Kentucky State University continues to search for a leader of its Atwood Institute after removing the director earlier this year.
Crystal deGregory, the first director of the Atwood Institute for Race, Education and Democratic Ideal, was named to the post in 2017. During her tenure, the institute was named the best research center in HBCU Digest’s 2018 Awards, which was the inaugural year of the institute. "HBCU" stands for historically black colleges and universities.
Clara Stamps, the university’s senior vice president of Division of Brand Identity and University Relations, said that deGregory's administrative appointment as director of the Atwood Institute was removed and that deGregory’s term ended on Feb. 22, adding the university is in the middle of a nationwide search for a successor to lead the institute. Stamps did not give a reason for the removal. Since deGregory did not receive a lessor position under the director post, she was not "demoted," Stamps said.
deGregory confirmed she was removed as Atwood director in February. She said that interim Provost Lucian Yates III told her the university was “moving in another direction” in a meeting. Four months later, deGregory said she does not know what that direction is, adding she continues to make speaking appearances at institutions like Carnegie Hall and Harvard University and submit writings to publications, including guest commentary in TIME, under KSU’s banner.
She remains on the KSU faculty as an associate professor of history, “which I’m certain was only made possible by the shelter of tenure — for which I am eternally grateful.”
“I am proud of all I’ve done in love and in service as the Atwood’s founding director — I hope that love and commitment to service lives on long after I am gone,” deGregory said. “And I sincerely wish the next and all subsequent directors the very best.”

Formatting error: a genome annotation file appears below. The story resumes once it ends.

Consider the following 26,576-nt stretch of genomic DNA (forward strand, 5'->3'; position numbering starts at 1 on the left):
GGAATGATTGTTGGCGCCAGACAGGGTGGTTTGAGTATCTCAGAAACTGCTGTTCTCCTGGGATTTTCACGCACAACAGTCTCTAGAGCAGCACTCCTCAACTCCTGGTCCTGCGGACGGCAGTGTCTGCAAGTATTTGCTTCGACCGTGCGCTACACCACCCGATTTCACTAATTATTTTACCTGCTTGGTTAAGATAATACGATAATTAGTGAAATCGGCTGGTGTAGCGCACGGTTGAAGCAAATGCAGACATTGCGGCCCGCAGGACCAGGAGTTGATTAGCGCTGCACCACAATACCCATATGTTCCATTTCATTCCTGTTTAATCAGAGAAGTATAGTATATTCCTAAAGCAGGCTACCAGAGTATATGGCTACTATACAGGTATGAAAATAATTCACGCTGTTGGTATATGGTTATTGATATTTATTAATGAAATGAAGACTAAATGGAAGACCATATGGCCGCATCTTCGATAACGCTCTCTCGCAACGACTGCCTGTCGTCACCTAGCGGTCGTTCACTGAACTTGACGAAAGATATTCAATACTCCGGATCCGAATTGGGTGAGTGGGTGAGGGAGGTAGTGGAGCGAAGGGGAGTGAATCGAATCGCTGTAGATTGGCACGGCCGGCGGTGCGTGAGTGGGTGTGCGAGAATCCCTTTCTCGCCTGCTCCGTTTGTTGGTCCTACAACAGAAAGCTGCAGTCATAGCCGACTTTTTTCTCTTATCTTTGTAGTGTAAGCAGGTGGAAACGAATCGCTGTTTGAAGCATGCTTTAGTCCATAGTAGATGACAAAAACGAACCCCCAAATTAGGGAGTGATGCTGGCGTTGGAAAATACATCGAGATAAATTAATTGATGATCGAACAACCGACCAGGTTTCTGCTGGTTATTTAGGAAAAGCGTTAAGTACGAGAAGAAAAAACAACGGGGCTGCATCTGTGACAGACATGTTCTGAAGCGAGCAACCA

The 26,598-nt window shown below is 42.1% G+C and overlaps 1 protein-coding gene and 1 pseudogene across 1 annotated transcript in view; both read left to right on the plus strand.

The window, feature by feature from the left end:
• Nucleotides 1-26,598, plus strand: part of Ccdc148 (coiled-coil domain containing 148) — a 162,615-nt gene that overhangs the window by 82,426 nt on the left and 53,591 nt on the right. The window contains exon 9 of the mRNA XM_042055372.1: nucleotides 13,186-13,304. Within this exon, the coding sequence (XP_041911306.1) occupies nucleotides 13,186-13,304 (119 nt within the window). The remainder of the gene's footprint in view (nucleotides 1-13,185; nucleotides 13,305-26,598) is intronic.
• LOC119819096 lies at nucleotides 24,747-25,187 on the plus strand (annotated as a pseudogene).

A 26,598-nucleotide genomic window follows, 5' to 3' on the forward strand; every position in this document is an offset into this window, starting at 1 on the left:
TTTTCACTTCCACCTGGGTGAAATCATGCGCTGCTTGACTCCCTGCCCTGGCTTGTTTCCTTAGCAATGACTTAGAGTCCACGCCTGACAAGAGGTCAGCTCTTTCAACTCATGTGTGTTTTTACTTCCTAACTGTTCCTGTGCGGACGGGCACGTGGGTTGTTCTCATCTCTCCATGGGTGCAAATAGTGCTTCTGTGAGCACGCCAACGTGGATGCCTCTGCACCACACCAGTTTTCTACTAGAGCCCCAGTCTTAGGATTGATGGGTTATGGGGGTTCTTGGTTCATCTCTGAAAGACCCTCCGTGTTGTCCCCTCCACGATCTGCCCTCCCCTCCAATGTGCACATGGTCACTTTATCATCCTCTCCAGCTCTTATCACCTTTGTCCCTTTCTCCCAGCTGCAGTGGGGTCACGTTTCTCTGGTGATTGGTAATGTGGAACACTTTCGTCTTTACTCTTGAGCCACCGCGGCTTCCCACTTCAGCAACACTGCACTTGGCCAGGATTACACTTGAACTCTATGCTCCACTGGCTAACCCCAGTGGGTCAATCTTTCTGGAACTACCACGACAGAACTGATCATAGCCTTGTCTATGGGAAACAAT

deGregory said that KSU's and the Atwood Institute’s names were published multiple times in academic journals and media outlets, such as The Chronicle of Higher Education, Wall Street Journal, Los Angeles Times and more, during her time as director.
The Atwood Institute was named for former Kentucky State College President Rufus Atwood, a native of Hickman and descendant of slaves. Like deGregory, Atwood attended Fisk University in Nashville, Tennessee. Atwood put his studies on hold to enlist in the Army during World War I. He later served as president for 33 years.
deGregory said she feels privileged to have the opportunity to learn about Atwood and then tell his story, as well as the stories of others who “truly dedicated their lives in word, in deed and in what they left undone, to moving Kentucky State, the city of Frankfort and the Commonwealth of Kentucky onward and upward.”
deGregory did not teach courses in the spring in order to focus on the Atwood Institute and its events like Atwood Day and a symposium as well as Black History and Women’s History months.
Because she was demoted during the spring semester, deGregory could not be assigned to teach a course as faculty contracts are for nine months, she said.
deGregory said Yates told her to report to F. Erik Brooks, the dean of the College of Humanities and Social Science, and continue writing and speaking. She said she did so until the end of her contract in May. She did not opt to teach a summer course.
“To be quite honest, the physical and emotional strain of its persistent toxic work environment left me reeling,” said deGregory of the incident.
KSU founded the institute to promote the ideals of Atwood, the university’s website said. According to its mission, the Atwood Institute aims to honor the experiences of all; provide “safe and inclusive environments for detection, dialogue and discovery of diversity”; breakdown stereotypes and myths about race, ethnicity, class, gender, culture, immigrants and sexual orientation; and educate leaders about “the necessity of effective anti-racism and education equity work.”